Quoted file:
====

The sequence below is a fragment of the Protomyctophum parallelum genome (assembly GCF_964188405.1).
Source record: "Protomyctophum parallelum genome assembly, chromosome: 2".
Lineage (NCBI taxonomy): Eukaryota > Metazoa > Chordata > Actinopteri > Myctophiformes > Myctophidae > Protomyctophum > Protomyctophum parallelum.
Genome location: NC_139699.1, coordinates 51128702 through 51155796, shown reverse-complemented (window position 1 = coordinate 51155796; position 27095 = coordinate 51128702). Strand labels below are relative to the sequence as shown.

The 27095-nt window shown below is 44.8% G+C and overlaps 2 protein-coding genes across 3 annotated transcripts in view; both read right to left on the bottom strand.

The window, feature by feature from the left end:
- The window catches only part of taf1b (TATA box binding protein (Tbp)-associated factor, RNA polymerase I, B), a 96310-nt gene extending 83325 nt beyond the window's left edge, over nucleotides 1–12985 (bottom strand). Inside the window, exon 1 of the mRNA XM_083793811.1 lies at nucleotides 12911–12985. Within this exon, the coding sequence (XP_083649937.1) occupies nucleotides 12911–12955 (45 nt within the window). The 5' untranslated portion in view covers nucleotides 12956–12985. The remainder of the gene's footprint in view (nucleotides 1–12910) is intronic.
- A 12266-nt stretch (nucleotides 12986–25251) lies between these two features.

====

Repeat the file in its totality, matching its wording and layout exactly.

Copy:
The sequence below is a fragment of the Protomyctophum parallelum genome (assembly GCF_964188405.1).
Source record: "Protomyctophum parallelum genome assembly, chromosome: 2".
Lineage (NCBI taxonomy): Eukaryota > Metazoa > Chordata > Actinopteri > Myctophiformes > Myctophidae > Protomyctophum > Protomyctophum parallelum.
Genome location: NC_139699.1, coordinates 51128702 through 51155796, shown reverse-complemented (window position 1 = coordinate 51155796; position 27095 = coordinate 51128702). Strand labels below are relative to the sequence as shown.

The 27095-nt window shown below is 44.8% G+C and overlaps 2 protein-coding genes across 3 annotated transcripts in view; both read right to left on the bottom strand.

The window, feature by feature from the left end:
- The window catches only part of taf1b (TATA box binding protein (Tbp)-associated factor, RNA polymerase I, B), a 96310-nt gene extending 83325 nt beyond the window's left edge, over nucleotides 1–12985 (bottom strand). Inside the window, exon 1 of the mRNA XM_083793811.1 lies at nucleotides 12911–12985. Within this exon, the coding sequence (XP_083649937.1) occupies nucleotides 12911–12955 (45 nt within the window). The 5' untranslated portion in view covers nucleotides 12956–12985. The remainder of the gene's footprint in view (nucleotides 1–12910) is intronic.
- A 12266-nt stretch (nucleotides 12986–25251) lies between these two features.